I'd definatley only be transporting it whilst in 2 pieces.

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It's really tough to give advice. What is big & heavy to one person will be no problem

to another. But you definitely see more with increasing aperture, no question. But it

is a subtle change from an 8" to a 10" or 10" to 12". 8" to 12" is a more definite change.

I settled (eventually) on 10" as I have to carry my scope up & down a flight

of stairs. The solid tube fits in my Fiesta ok, so it's right for me.

The Flextubes may be a bit heavier, but fit more easily in a car, so that could sway

your decision to go larger perhaps.

But if you are 6' 5" and hopefully fit, I'd say 10" maybe larger. Try to see one in the

flesh if you can.

Good luck, Ed.

Edited by NGC 1502
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I would recommend that you don't rush and make a quick decision on your next scope. Yes the bigger Dob will show you more detail on DSOs but you must think about carrying this scope downstairs and into a car and then travelling to a suitable site.

There are so many people that have bought big scopes only to leave them in the back of the garage/shed because its too much hassle to take it out especially if you have been working all day.

I have a 10" Flextube Dob in my garage which I take apart to move down the end of the garden 25 metres away. If the sky suddenly clears sometimes I just grab my 4" frac or 6" Newt because it is easier.

At the recent SGL6 star party I used a Skywatcher 6" Newt and starhopped to about 20+ DSOs including the Whale and Hockey Stick so you don't need a big scope to enjoy this hobby.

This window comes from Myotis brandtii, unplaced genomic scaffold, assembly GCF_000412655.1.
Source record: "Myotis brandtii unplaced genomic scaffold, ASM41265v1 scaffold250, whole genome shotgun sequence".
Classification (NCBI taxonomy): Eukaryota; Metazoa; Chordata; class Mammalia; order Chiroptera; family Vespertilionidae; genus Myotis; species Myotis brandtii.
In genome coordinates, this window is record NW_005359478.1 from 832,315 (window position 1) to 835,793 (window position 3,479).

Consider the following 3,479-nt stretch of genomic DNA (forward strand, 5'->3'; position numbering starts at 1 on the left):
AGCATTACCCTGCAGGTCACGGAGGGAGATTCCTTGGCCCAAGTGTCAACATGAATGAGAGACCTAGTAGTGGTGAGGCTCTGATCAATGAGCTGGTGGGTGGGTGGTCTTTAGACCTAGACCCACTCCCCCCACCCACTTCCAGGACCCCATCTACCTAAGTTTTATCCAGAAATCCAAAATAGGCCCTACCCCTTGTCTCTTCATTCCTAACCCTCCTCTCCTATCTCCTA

Having regard to your circumstances I would buy an 8" solid tube Dob and buy a few better EPs. This will allow to access your circumstances of storage, transporting etc.

If you look after this scope and you want to eventually buy a bigger scope you will be able to sell your 8" on this forum (providing you have 50 posts).

Best of luck with your decision.

Mark

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DO bear in mind that because of your circumstances, portability rules over aperture. If you purchase an 8" and take it to a dark site, it will let you see a darnsight more than if you set up with the same scope (or even with a larger aperture) in the light polluted area around your flat.

Let us know what you decide. When or if you ever move to a house, then increase the aperture!!! :eek:

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a 10" solid tube should fit in any car with a few inches to spare...a 12" is usually a little too long to fit across the padded rear seats (optimal place) and you will therefore need to place it elsewhere.

if you are going for the 10" get the solid tube, >12" get a flextube.

IIRC orion optics uk do a 14" solid tube, but thats the biggest i think you can get, ive not seen a 16" solid tube, they are all truss types to save on weight.

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There should be no rush when it comes to buying equipment - the stars aren't going anywhere. Personally I would buy the biggest scope you can drag out into your car because for me, the end justifies the means. But seriously, you must take some time out first to go and look through and also at some of this kit to judge if what you see will meet your expectations. Financially it makes sense (funds permitting) to buy once and get it over and done with as this will be the cheapest route in the longer term. Nothing worse with dabbling around buying and then reselling till you achieve your final goal. I have looked through plenty of 12" dobsonians including Meade Lightbridge, Skywatcher, Revelation and in particular Orion Optics UK who are the only company that allow you to specify the quality of some of its components - at a price! That size of aperture is really good and for me, if a compromise was sought between mobility and views, would tick the box. There is no such thing as a beginner scope, only one that works and you will be the best judge of what you can afford and the logistics of getting it out to a dark site.